Artemisia dracunculus, also known as tarragon, is a species of perennial herb in the sunflower family. It is widespread in the wild across much of Eurasia and North America, and is cultivated for culinary and medicinal purposes.
One subspecies, A. dracunculus var. sativa, is cultivated for use of the leaves as an aromatic culinary herb. In some other subspecies, the characteristic aroma is largely absent. The species is polymorphic. Informal names for distinguishing the variations include "French tarragon" (best for culinary use), "Russian tarragon," and "wild tarragon" (covers various states).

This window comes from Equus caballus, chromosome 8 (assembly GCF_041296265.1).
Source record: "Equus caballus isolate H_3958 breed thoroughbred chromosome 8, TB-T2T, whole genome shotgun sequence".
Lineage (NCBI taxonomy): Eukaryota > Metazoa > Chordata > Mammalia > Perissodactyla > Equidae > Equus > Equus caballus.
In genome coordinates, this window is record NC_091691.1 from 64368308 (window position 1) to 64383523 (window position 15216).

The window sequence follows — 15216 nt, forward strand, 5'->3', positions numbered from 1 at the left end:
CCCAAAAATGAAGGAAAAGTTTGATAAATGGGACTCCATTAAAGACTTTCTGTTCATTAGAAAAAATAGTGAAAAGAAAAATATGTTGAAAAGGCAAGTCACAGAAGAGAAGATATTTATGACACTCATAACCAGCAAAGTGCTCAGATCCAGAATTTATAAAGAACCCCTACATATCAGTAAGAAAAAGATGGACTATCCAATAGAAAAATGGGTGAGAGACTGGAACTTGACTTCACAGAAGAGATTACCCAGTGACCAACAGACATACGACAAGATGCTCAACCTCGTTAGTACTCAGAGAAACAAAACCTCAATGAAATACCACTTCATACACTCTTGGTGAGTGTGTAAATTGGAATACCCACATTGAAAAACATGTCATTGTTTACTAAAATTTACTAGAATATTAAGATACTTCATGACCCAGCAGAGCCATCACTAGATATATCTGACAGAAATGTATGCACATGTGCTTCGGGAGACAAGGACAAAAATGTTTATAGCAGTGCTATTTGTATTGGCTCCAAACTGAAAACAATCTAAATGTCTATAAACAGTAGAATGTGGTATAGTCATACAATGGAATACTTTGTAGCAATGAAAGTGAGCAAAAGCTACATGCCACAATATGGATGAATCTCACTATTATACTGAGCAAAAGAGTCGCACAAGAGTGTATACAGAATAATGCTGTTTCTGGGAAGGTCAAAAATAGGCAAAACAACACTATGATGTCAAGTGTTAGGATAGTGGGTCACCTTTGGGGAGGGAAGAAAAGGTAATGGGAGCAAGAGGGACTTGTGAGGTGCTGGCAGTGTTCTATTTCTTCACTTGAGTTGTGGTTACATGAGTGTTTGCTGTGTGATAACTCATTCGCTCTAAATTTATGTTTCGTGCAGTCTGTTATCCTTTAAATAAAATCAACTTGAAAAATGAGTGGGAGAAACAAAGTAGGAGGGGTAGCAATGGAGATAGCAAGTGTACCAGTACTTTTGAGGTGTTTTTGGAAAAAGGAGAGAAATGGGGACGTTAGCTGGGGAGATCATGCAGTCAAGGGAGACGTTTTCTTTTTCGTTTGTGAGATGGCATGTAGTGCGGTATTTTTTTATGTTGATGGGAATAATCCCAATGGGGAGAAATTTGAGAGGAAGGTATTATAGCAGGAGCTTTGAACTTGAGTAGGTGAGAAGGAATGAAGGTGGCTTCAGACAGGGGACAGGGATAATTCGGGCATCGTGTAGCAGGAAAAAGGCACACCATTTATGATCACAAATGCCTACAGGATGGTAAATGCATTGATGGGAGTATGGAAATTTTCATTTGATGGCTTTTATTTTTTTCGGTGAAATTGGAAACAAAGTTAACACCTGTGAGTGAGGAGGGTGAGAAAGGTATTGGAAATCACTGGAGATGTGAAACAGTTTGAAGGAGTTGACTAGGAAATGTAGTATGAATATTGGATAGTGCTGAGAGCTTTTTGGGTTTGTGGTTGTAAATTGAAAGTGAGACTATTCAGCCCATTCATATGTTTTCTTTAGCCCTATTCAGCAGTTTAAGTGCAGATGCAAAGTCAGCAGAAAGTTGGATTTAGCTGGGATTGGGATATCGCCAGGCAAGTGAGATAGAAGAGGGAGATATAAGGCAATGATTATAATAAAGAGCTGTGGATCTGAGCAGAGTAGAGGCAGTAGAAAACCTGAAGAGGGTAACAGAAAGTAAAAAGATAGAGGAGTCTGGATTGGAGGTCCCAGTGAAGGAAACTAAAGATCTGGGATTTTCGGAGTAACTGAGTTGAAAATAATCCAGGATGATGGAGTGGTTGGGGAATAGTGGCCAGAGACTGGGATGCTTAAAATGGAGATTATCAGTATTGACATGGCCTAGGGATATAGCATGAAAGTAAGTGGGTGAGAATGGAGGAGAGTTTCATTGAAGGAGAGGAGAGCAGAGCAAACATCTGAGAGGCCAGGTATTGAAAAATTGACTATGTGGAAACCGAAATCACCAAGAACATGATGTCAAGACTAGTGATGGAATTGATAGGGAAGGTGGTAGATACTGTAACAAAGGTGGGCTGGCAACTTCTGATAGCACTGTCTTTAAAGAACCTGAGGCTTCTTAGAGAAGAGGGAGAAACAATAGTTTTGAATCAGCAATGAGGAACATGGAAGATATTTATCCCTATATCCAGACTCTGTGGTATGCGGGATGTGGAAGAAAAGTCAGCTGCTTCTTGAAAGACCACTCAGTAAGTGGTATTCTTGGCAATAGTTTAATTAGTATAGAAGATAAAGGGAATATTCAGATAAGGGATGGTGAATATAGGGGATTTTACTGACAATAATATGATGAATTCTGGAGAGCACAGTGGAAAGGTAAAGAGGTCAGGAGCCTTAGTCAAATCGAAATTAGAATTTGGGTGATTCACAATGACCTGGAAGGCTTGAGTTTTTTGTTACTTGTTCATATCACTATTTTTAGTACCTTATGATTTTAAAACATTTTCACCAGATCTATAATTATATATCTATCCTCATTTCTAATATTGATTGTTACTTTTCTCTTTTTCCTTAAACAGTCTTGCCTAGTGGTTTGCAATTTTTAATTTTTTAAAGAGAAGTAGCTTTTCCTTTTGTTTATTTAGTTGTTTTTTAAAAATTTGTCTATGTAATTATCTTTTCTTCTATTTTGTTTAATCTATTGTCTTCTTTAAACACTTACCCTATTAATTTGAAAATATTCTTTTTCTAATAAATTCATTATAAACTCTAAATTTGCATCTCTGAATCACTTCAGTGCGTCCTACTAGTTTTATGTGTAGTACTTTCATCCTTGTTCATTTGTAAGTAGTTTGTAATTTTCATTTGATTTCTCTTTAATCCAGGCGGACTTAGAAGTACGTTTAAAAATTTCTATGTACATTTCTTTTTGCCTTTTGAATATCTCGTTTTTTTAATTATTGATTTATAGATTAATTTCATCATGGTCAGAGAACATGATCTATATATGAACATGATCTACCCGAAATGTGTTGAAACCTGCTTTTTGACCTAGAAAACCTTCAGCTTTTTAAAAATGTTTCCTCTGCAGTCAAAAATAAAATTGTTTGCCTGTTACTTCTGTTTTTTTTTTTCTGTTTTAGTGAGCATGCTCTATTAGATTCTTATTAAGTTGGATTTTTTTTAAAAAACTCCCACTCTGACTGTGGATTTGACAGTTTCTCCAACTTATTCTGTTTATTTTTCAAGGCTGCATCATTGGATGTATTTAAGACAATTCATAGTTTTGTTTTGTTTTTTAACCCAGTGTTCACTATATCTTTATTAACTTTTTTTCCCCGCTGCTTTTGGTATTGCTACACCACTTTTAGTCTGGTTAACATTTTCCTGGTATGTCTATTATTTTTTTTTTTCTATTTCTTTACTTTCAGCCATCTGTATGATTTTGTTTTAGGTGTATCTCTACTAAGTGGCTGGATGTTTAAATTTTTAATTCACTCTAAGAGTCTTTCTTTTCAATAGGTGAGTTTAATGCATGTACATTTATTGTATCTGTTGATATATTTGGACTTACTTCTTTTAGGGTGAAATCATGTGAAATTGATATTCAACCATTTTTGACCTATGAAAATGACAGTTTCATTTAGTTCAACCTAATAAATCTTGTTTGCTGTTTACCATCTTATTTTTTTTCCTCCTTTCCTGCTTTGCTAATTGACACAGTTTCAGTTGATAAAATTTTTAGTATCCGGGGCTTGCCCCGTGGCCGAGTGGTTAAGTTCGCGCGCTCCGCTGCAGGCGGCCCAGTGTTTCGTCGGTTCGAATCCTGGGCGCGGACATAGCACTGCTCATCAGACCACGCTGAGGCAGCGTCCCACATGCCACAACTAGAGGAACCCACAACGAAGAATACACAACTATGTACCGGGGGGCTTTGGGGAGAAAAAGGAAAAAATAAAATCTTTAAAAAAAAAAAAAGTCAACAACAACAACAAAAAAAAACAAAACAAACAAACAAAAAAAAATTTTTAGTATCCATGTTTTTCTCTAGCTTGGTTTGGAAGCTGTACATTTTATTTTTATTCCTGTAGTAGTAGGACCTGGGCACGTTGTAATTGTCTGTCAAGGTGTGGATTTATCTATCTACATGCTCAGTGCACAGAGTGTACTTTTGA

Tarragon grows to 120–150 cm (47–59 in) tall, with slender branched stems. The leaves are lanceolate, 2–8 cm (0.79–3.15 in) long and 2–10 mm broad, glossy green, with an entire margin. The flowers are produced in small capitula 2–4 mm diameter, each capitulum containing up to 40 yellow or greenish-yellow florets. French tarragon, however, seldom produces any flowers (or seeds). Some tarragon plants produce seeds that are generally only sterile. Others produce viable seeds. Tarragon has rhizomatous roots that it uses to spread and readily reproduce.